The Morning After: New Google initiative keeps tabs on Android security flaws

For Android phones not made by Google. So, most of them.


Just before the weekend, Google revealed a new initiative that helps pick up Android security flaws in non-Pixel devices. The Android Partner Vulnerability Initiative will manage security flaws it discovers, specific to third-party Android devices.

Google didn’t explicitly call out any company names in a blog post, but a bug tracker for the program mentioned several manufacturers. Huawei had issues with insecure device backups in 2019, for example. Oppo and Vivo phones had sideloading vulnerabilities. ZTE had weaknesses in its message service and browser autofill.

Google notified all of the vendors before disclosing the flaws, and most if not all appear to have been fixed. The initiative is conveniently timed at a point when Google itself is trying to sell us on its new Pixel phone series — which doesn’t offer such vulnerabilities. Or maybe I’m extra skeptical on a Monday morning.


Apple sues recycler for allegedly reselling 100,000 iPhones, iPads and Watches

GEEP Canada was supposed to dismantle them, instead.

Morning After

Apple has filed a lawsuit against its former contractor, GEEP Canada, for allegedly reselling over 100,000 iPhones, iPads and Watches that were supposed to be disassembled and recycled. Apparently, at least 11,766 pounds of Apple devices left GEEP’s premises without being destroyed.

Apple discovered the resales after auditing more than 500,000 iPhones, Watches and iPads between 2015 and 2017. It discovered that 18 percent of those devices (103,845 in total) were still accessing the internet through cellular networks. That doesn’t count WiFi-only devices, so the figure is likely much higher.

GEEP hasn’t denied the theft, but claims that three employees stole the devices to benefit themselves, not the company. Then again, those employees were, in fact, GEEP’s senior executives. Continue reading.

Tesla will offer a bird's eye parking view if you pay a premium

You'll have to get the Full Self-driving package.

Morning After

A “vector-space” bird’s eye parking view is coming to Teslas, but you’ll need to buy the Full Self-Driving (FSD) package. It’s, well, a lot: an $8,000 upgrade if you buy FSD with a new car, and more than a little prohibitive if you aren’t keen on the bundle’s other features.

It’s unclear exactly how the bird’s eye view will behave, but it will clearly rely on the cameras present on many Teslas to generate a simulated look at your parking space. Musk didn’t say when the feature might be ready. And yes, you might have seen similar-looking features like this on other cars already, like the Taycan, and well, my parents’ Toyota.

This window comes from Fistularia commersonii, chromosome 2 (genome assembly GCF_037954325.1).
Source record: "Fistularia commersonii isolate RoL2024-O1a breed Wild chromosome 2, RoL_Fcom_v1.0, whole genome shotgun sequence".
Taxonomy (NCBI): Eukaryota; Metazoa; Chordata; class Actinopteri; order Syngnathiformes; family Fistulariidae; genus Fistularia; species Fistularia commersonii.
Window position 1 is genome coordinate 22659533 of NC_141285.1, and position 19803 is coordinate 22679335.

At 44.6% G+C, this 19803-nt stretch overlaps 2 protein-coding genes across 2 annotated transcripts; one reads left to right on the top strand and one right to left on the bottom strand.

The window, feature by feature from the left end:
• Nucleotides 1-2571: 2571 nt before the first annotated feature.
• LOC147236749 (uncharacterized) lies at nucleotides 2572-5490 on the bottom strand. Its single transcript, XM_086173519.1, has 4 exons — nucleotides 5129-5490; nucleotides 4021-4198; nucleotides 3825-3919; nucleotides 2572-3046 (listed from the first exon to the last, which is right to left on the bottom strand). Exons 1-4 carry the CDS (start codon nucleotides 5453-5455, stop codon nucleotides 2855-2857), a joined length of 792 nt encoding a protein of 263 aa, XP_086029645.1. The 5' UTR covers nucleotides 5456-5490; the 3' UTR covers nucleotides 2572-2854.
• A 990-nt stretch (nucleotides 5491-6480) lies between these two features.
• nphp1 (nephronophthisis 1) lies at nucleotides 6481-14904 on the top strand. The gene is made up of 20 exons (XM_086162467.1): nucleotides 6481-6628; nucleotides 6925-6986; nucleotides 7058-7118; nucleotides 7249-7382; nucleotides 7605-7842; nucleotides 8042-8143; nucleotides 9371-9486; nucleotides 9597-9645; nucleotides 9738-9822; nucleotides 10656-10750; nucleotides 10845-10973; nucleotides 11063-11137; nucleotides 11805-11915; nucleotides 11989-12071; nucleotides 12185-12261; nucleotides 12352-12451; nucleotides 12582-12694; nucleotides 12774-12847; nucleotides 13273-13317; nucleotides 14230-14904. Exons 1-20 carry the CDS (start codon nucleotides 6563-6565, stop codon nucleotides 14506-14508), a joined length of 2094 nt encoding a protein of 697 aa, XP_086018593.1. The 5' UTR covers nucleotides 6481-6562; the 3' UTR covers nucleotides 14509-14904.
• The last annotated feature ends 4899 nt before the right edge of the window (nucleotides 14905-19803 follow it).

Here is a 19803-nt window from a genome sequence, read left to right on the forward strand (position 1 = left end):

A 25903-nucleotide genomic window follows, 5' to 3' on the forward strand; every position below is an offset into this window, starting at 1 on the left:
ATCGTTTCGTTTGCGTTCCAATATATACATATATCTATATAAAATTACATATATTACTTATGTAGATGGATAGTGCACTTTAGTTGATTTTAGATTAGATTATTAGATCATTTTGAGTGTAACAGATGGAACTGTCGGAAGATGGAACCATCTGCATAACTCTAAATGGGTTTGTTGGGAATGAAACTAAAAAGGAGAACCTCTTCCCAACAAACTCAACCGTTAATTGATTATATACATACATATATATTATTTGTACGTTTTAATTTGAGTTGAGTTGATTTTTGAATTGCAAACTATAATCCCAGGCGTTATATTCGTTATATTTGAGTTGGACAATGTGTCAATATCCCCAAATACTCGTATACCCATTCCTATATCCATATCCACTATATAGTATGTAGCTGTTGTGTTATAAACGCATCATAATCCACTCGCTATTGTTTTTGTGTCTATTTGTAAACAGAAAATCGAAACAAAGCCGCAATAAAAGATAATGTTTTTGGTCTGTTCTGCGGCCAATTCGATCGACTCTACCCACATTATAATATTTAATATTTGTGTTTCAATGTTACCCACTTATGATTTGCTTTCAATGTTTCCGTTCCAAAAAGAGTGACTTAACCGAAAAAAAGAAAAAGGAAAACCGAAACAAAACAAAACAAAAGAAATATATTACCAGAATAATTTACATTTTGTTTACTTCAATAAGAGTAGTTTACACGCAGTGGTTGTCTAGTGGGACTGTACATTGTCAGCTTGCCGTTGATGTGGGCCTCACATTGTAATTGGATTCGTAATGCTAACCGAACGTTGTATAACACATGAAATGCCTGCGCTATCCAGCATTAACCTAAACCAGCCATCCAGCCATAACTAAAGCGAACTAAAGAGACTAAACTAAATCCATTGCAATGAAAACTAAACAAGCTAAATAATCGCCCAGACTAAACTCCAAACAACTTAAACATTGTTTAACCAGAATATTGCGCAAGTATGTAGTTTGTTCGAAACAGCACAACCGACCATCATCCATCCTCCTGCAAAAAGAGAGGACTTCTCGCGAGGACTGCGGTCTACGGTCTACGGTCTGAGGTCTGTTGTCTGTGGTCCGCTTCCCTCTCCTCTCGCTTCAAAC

Continue reading.

The first 'Monster Hunter' movie teaser sets up an enormous battle

Can Milla Jovovich work her ‘Resident Evil’ magic again?

Morning After

After several years of development, finally, we get the first glimpse of the Monster Hunter movie in action. A teaser for Paul W.S. Anderson’s production offers a taste of the climactic battles you’d expect from a MH movie.

Monster Hunter has a passionate fanbase, but it might not be quite as iconic as the lucrative Resident Evil series and the subsequent movie juggernaut — which was mostly helmed by Anderson and starred Jovovich. Continue reading.

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Latest PS5 hands-on demos show more gameplay but no interface


Morning After

Some early hands-on sessions for Japanese media means people are finally getting to try Sony’s console. The takeaways? It’s apparently quite silent, so you might not have to worry about a noisy fan detracting from your immersive gaming experience. The DualSense controller’s haptic feedback and adaptive triggers add “tactile sensation and weight,” 4gamer said, and the buttons aren’t as noisy as on the PS4’s DualShock 4.

None of the testers got to show the PS5’s interface, however. Sony has promised a “whole new visual language” for the console’s UI, but that, for now, remains a secret.!
Continue reading.

But wait, there’s more...

Russian state hackers appear to have breached a federal agency

Microsoft starts taking 'Flight Simulator' VR beta sign-ups

Regal Cinemas may close US movie theaters again due to pandemic

Facebook leak hints at its defense against a government-ordered breakup

Zeiss' full-frame compact camera finally available to pre-order for $6,000

Reliable time travel might take a while